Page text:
Budget Trouble Ahead? NJ Tax Collections a Cause for Concern, But Not Panic
TRENTON — State tax collections are off to a sluggish start four months into New Jersey’s fiscal year, raising the prospect of budget trouble ahead if things don’t rebound.
The good news is that the first third of the budget year accounts for less than a fourth of revenues, given that sales tax revenues crest with Christmas shopping and income-tax revenues peak when people file returns in April. So there's opportunity ahead for a course correction.
The bad news is that revenues are running just 0.1 percent ahead of last year, when the end-of-year growth target is 3.6 percent. That’s an increase of $10 million, or around $245 million behind pace, if revenues grew evenly. If year-end growth is 0.1 percent, that’d amount to a billion-dollar shortfall.
“Well, I think the concerns would be obvious,” said Assemblyman Gary Schaer, D-Passaic, the chairman of the Assembly Budget Committee. "If things continue as they are, we won’t meet those projections, which means we will effectively run out of money because our spending is beyond our revenue source.”
Schaer said it would be “fiscally imprudent at best” not to talk about what would occur if the revenue trend doesn’t change.
Assemblyman Declan O’Scanlon, R-Monmouth, the Republican budget officer in the Assembly, said revenues through October account for just 23 percent of state tax collections and depend on volatile, tough-to-predict sources such as corporate taxes. So he’s not sounding any alarms.
“Not yet,” O’Scanlon said. “You have to understand that we are front-end loaded on expenses and back-end loaded on revenue. The very first true indication, positive or negative, is once you get sales-tax figures from December, from end-of-year. We won’t know those until February.”
“Would we be thrilled if we were over our projections? I would. But this doesn’t worry me all that much,” O’Scanlon said. “You can go back in previous years, and the numbers swing wildly either way. It’s not necessarily a great sign if your revenues from this short period of time run way ahead, and it’s not something to worry greatly about if they run behind. For me, until we have those December sales tax figures, and we see what everything looks like in the aggregate, I’m not panicking.”
Of the state’s three biggest sources of revenues, sales taxes were closest to their year-end target through October – up by 2 percent, with 3 percent growth projected.
Income taxes are up by 1.1 percent, while the budget counts on 4.3 percent growth, while business taxes have shrunk almost 7 percent, rather than grown 6 percent.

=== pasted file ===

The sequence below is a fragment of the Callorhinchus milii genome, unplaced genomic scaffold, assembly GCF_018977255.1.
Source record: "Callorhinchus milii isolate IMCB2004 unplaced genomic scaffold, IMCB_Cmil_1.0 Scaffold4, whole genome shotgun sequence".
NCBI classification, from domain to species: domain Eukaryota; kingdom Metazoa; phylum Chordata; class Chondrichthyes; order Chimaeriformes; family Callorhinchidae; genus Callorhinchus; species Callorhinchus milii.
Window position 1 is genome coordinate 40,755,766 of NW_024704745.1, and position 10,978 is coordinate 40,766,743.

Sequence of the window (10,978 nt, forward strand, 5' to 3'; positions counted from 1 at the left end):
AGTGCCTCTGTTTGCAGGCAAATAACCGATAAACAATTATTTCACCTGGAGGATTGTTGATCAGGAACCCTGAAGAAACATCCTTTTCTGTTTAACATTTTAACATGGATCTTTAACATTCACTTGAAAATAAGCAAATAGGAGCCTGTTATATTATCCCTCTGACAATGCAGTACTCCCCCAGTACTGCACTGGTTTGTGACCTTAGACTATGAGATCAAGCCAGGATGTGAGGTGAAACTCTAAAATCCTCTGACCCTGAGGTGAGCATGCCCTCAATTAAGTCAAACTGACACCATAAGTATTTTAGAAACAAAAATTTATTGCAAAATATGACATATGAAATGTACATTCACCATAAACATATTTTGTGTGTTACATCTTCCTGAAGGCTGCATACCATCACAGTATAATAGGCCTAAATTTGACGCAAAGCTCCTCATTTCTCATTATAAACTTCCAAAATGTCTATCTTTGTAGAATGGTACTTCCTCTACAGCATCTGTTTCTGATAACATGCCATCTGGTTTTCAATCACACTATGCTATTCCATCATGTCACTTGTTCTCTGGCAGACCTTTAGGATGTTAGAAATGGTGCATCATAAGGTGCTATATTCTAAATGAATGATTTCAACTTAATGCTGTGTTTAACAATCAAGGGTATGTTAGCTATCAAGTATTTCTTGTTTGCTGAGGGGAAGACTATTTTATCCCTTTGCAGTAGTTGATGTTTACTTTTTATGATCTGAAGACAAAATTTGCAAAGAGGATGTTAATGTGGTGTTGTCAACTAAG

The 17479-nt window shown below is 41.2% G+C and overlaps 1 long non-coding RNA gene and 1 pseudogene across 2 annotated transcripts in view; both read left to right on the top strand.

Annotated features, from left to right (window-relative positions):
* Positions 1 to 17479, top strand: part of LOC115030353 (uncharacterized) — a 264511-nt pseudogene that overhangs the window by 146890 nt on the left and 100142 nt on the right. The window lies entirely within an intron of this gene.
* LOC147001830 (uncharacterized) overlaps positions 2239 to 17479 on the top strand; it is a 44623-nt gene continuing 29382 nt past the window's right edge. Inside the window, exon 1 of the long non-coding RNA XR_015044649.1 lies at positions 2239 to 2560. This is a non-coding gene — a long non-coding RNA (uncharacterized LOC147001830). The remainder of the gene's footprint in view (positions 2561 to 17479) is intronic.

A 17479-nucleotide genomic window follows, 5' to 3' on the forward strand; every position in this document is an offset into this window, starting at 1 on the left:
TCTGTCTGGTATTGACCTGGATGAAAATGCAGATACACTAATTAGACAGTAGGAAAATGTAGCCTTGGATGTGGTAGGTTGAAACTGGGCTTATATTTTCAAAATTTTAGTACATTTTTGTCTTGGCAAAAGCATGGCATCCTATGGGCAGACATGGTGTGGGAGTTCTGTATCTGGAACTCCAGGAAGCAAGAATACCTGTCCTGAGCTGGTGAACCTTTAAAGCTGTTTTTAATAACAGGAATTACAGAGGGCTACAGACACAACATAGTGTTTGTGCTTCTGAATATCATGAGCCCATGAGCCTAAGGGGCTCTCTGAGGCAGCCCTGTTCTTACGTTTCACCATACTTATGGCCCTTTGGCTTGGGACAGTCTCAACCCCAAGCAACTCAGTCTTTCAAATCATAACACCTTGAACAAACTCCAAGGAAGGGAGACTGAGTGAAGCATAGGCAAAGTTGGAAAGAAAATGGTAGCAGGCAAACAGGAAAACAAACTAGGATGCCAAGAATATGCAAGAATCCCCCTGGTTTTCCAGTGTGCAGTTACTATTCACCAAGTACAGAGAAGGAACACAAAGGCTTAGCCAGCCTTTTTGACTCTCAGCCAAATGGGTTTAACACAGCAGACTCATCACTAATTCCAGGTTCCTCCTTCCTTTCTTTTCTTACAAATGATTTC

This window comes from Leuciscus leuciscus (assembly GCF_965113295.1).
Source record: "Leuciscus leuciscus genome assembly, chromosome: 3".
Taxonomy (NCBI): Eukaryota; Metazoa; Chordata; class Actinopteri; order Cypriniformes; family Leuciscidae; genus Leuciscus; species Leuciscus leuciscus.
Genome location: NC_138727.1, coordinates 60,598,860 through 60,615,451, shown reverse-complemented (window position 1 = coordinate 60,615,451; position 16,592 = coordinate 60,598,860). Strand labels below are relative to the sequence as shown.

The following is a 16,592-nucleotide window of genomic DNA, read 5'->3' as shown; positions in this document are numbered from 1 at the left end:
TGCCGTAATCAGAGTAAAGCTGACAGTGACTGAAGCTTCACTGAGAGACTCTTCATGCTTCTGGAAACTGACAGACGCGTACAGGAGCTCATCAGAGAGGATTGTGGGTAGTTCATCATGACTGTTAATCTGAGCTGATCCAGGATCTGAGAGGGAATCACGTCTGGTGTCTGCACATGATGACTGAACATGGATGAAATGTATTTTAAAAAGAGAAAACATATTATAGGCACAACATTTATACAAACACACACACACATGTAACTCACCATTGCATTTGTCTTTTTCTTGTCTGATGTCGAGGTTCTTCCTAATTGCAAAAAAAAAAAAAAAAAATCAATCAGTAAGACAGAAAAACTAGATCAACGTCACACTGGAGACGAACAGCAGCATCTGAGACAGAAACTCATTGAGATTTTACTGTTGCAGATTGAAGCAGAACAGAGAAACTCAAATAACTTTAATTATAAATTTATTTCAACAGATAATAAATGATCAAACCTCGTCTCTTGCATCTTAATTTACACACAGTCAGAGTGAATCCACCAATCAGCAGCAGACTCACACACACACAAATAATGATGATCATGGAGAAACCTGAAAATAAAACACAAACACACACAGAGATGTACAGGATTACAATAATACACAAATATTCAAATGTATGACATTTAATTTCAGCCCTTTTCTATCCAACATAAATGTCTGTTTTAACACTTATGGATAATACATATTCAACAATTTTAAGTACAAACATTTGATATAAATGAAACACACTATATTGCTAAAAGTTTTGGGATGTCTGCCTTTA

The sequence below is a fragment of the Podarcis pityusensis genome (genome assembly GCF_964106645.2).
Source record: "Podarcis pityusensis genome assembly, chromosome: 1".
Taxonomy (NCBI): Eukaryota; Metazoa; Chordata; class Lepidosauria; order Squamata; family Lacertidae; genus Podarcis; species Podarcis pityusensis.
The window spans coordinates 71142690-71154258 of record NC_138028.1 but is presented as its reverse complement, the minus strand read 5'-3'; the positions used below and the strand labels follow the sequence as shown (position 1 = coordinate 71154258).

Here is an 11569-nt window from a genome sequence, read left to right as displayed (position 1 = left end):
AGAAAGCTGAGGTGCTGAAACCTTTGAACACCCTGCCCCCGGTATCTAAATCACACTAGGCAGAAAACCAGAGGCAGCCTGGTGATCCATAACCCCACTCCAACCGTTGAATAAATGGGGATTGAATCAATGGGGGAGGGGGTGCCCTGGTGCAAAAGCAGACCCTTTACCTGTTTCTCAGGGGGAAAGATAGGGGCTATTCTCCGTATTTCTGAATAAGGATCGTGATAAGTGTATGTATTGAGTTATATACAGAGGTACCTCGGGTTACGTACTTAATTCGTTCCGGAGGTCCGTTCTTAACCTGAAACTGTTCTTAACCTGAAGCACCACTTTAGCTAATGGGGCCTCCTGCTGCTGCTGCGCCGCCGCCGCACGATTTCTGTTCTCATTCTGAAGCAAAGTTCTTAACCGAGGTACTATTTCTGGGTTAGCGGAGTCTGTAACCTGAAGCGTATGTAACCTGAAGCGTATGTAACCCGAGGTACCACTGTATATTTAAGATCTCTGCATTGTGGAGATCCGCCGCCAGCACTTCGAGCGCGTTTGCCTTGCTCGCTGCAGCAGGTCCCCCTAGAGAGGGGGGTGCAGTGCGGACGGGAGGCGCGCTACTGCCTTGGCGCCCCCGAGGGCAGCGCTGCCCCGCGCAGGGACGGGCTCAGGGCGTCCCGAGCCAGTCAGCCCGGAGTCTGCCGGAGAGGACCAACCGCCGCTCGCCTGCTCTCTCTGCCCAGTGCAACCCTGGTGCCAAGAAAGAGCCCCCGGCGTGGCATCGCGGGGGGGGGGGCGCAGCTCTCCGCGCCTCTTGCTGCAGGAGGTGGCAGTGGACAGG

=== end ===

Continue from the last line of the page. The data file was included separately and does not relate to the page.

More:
Among the sources of revenues registering better-than-expected collections are taxes on fuels and home sales, as well as the lottery.
The state Department of the Treasury says revenue growth is tracking expectations. It said October collections were 1.6 percent below October 2015 because it’s processing taxpayer refunds more quickly. Refunds were $73 million higher this October than last one, but there will be fewer refunds to pay later.
The minimal growth in state tax collections reflects other tepid economic news. The economy in New Jersey has seen net job losses in six of the first 10 months of 2016, recording a total gain of just 8,800 jobs, the smallest growth in five years.
On top of those trends come the impact of the tax cuts that were enacted along with the gas-tax hike approved to replenish the state’s Transportation Trust Fund.
Some of those tax cuts start taking effect Jan. 1. Those include a reduction in the sales tax from 7 percent to 6.875 percent, changes in the estate tax that exempt more households from having to pay and an increase in the earned income tax credit.
Combined, the tax cuts are forecast to reduce revenues in the current budget year by around $170 million. The revenues from the hike in the gas tax – estimated at $715 million this budget year – are dedicated to transportation projects and not available for the general fund.
“I think everyone applauds those pieces of legislation. It will give the state an effective and robust transportation system, which is vital to our economic growth and development,” Schaer said. “But on the other hand, our well-meaning attempt to do such also carried with it loss of revenue. That loss of revenue has got to be compensated somewhere. We’re spending more than we’re collecting.”
O’Scanlon said future budgets will see a bigger impact from the tax cuts – both in the immediate reductions in revenues, which eventually grow to $1.4 billion a year, but in what he anticipates to be the economic benefits of encouraging wealthy families and retirees to stay in New Jersey.
“The way the tax cuts were put into play, they’re not going to have a dramatic impact. And that’s probably fiscally responsible right now, where we are in this recovery and in the way this year’s budget was crafted,” O’Scanlon said. “We will absolutely have to take these things into account next year.”
The revenue loss from the tax cuts in fiscal 2018 is projected by legislative staffers at $645 million to $675 million.